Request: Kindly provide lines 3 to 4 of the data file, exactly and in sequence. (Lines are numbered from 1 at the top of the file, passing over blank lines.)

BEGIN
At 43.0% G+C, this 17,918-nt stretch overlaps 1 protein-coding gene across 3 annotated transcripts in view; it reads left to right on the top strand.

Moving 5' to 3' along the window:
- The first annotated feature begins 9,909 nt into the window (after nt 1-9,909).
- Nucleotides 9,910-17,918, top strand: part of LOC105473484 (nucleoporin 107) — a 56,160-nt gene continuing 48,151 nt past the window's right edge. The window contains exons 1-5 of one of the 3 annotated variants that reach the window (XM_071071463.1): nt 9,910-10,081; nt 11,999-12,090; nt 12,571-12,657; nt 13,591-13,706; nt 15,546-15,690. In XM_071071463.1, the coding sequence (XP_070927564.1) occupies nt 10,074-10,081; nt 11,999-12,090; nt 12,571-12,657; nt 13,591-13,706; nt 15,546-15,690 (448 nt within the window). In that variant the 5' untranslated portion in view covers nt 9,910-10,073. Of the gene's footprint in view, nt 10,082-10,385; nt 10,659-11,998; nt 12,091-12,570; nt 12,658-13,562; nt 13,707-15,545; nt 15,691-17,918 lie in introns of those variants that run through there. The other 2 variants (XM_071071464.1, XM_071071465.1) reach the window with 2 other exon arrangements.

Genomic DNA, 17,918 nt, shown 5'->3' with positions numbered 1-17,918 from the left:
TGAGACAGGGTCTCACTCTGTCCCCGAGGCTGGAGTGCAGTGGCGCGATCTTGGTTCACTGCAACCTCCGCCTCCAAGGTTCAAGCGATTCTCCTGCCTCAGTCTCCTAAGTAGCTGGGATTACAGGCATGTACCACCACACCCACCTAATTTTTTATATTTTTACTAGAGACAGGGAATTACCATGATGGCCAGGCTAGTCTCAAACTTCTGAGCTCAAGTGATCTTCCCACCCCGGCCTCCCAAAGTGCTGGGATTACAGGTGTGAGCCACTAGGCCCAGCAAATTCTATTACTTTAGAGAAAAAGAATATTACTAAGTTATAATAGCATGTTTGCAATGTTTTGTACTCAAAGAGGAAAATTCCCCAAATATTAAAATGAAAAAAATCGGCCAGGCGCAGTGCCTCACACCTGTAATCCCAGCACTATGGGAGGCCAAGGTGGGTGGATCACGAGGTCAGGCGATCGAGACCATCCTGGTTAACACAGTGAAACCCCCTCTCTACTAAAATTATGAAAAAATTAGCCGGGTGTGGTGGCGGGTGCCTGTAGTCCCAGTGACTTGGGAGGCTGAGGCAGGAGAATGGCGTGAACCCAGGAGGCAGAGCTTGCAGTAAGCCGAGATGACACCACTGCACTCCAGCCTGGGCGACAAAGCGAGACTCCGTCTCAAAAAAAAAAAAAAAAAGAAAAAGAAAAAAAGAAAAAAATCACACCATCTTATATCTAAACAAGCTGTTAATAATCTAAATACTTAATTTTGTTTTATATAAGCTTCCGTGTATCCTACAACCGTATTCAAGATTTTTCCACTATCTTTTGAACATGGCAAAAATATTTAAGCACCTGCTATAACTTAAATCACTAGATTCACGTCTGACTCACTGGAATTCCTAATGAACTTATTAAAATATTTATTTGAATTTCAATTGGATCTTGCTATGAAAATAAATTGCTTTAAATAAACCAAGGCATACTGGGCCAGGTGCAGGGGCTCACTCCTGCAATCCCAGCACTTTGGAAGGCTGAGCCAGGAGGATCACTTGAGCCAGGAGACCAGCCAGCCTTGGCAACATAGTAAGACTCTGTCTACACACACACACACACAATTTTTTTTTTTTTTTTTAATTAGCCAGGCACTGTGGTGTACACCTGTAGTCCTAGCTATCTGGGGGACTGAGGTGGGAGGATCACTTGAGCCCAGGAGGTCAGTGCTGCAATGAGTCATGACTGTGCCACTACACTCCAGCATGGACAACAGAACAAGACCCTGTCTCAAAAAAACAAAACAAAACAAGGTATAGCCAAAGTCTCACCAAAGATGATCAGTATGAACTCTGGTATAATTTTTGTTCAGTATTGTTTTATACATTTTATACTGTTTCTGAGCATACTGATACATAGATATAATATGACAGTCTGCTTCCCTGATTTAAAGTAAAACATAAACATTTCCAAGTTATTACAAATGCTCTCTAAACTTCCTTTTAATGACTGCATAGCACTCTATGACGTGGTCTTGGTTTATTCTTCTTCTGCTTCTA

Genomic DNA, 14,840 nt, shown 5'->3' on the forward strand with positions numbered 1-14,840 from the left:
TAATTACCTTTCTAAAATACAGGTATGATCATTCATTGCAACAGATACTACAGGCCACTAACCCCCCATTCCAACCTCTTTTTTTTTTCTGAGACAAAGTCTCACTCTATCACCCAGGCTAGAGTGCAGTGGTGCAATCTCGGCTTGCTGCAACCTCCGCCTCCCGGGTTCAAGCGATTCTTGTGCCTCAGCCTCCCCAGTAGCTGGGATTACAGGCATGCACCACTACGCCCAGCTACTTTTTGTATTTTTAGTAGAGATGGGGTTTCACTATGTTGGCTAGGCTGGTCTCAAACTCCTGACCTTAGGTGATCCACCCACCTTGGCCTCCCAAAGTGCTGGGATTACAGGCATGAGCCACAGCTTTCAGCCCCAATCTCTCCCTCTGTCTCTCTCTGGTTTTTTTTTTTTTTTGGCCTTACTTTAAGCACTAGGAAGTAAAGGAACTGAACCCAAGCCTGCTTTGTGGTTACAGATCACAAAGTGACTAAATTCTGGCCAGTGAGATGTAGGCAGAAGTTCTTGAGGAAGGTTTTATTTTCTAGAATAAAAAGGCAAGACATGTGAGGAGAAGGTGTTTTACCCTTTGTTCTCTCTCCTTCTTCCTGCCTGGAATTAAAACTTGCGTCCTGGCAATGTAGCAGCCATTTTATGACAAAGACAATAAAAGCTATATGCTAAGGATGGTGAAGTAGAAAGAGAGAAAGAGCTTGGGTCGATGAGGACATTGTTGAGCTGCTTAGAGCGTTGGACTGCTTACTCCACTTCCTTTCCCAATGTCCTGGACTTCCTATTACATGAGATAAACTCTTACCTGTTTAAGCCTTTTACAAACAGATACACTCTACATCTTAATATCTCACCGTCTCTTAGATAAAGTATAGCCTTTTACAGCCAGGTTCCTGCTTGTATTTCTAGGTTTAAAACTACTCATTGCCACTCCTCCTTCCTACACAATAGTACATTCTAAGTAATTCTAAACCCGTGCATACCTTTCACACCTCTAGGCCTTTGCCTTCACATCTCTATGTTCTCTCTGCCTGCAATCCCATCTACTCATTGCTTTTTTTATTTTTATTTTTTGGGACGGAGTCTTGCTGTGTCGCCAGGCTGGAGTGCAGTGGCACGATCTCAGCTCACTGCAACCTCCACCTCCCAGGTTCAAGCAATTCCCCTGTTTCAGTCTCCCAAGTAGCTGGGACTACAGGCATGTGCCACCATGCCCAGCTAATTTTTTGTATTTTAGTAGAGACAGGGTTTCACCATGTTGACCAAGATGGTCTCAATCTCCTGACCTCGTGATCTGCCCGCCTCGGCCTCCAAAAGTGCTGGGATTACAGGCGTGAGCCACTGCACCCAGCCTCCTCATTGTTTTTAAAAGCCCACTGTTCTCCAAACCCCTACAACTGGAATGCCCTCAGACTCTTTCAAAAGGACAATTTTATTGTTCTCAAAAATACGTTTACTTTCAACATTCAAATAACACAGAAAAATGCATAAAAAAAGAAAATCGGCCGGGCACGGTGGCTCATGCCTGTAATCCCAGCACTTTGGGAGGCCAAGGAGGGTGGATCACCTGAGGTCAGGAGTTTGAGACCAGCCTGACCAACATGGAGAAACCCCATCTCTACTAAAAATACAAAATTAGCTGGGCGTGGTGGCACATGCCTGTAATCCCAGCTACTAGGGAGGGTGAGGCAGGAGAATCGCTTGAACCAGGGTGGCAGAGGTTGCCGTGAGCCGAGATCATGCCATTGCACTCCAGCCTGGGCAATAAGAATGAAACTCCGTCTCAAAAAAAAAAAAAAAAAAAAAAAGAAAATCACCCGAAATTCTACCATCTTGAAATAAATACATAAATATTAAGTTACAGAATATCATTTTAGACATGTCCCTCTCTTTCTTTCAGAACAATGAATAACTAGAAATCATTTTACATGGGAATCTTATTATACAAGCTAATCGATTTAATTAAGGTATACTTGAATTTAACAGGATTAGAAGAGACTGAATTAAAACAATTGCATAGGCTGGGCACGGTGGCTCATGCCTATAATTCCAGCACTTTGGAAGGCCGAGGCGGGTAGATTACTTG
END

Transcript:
- The first annotated feature begins 9,909 nt into the window (after nt 1-9,909).
- Nucleotides 9,910-17,918, top strand: part of LOC105473484 (nucleoporin 107) — a 56,160-nt gene continuing 48,151 nt past the window's right edge. The window contains exons 1-5 of one of the 3 annotated variants that reach the window (XM_071071463.1): nt 9,910-10,081; nt 11,999-12,090; nt 12,571-12,657; nt 13,591-13,706; nt 15,546-15,690. In XM_071071463.1, the coding sequence (XP_070927564.1) occupies nt 10,074-10,081; nt 11,999-12,090; nt 12,571-12,657; nt 13,591-13,706; nt 15,546-15,690 (448 nt within the window). In that variant the 5' untranslated portion in view covers nt 9,910-10,073. Of the gene's footprint in view, nt 10,082-10,385; nt 10,659-11,998; nt 12,091-12,570; nt 12,658-13,562; nt 13,707-15,545; nt 15,691-17,918 lie in introns of those variants that run through there. The other 2 variants (XM_071071464.1, XM_071071465.1) reach the window with 2 other exon arrangements.